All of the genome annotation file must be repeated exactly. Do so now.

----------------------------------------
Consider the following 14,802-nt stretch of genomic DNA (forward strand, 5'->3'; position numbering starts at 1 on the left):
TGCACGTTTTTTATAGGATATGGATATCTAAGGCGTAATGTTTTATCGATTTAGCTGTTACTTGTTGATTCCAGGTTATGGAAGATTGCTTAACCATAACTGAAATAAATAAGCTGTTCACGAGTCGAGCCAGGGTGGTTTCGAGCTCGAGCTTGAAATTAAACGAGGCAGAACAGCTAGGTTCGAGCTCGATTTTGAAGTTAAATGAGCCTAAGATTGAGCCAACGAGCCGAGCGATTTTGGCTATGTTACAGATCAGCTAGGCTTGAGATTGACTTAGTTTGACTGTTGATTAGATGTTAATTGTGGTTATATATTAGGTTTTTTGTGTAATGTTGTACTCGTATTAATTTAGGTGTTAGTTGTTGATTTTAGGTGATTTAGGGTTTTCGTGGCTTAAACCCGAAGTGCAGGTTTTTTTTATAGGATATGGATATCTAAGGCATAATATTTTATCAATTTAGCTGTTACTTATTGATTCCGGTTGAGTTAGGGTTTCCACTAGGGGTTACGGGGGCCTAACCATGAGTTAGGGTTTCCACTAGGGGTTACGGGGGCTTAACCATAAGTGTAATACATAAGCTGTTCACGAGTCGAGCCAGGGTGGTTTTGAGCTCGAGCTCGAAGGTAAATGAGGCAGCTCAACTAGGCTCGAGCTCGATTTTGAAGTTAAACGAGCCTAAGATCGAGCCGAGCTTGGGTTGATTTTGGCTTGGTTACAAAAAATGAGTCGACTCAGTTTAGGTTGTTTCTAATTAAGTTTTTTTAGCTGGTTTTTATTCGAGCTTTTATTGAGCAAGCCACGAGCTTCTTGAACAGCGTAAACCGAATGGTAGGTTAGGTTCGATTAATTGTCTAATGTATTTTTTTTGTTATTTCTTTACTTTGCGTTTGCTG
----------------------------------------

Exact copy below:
Consider the following 14,802-nt stretch of genomic DNA (forward strand, 5'->3'; position numbering starts at 1 on the left):
TGCACGTTTTTTATAGGATATGGATATCTAAGGCGTAATGTTTTATCGATTTAGCTGTTACTTGTTGATTCCAGGTTATGGAAGATTGCTTAACCATAACTGAAATAAATAAGCTGTTCACGAGTCGAGCCAGGGTGGTTTCGAGCTCGAGCTTGAAATTAAACGAGGCAGAACAGCTAGGTTCGAGCTCGATTTTGAAGTTAAATGAGCCTAAGATTGAGCCAACGAGCCGAGCGATTTTGGCTATGTTACAGATCAGCTAGGCTTGAGATTGACTTAGTTTGACTGTTGATTAGATGTTAATTGTGGTTATATATTAGGTTTTTTGTGTAATGTTGTACTCGTATTAATTTAGGTGTTAGTTGTTGATTTTAGGTGATTTAGGGTTTTCGTGGCTTAAACCCGAAGTGCAGGTTTTTTTTATAGGATATGGATATCTAAGGCATAATATTTTATCAATTTAGCTGTTACTTATTGATTCCGGTTGAGTTAGGGTTTCCACTAGGGGTTACGGGGGCCTAACCATGAGTTAGGGTTTCCACTAGGGGTTACGGGGGCTTAACCATAAGTGTAATACATAAGCTGTTCACGAGTCGAGCCAGGGTGGTTTTGAGCTCGAGCTCGAAGGTAAATGAGGCAGCTCAACTAGGCTCGAGCTCGATTTTGAAGTTAAACGAGCCTAAGATCGAGCCGAGCTTGGGTTGATTTTGGCTTGGTTACAAAAAATGAGTCGACTCAGTTTAGGTTGTTTCTAATTAAGTTTTTTTAGCTGGTTTTTATTCGAGCTTTTATTGAGCAAGCCACGAGCTTCTTGAACAGCGTAAACCGAATGGTAGGTTAGGTTCGATTAATTGTCTAATGTATTTTTTTTGTTATTTCTTTACTTTGCGTTTGCTG